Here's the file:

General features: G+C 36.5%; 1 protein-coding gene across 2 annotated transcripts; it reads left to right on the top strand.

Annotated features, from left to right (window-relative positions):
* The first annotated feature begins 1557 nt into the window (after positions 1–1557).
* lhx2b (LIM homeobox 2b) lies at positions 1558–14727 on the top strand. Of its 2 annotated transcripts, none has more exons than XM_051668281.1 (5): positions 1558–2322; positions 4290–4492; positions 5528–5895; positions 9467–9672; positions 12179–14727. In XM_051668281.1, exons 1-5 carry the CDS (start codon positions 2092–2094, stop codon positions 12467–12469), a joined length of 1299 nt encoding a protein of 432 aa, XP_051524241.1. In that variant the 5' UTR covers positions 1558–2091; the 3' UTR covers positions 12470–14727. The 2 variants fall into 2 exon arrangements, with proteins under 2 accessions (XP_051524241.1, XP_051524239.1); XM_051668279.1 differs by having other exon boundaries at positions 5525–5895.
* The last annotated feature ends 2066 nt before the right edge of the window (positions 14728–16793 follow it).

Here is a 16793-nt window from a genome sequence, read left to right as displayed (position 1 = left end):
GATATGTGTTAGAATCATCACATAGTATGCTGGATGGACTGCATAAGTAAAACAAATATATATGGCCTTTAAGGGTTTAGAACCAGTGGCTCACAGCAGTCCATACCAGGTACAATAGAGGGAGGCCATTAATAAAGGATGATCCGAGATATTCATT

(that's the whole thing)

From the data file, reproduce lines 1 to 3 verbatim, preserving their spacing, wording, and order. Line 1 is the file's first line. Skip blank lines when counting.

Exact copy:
General features: G+C 36.5%; 1 protein-coding gene across 2 annotated transcripts; it reads left to right on the top strand.

Annotated features, from left to right (window-relative positions):
* The first annotated feature begins 1557 nt into the window (after positions 1–1557).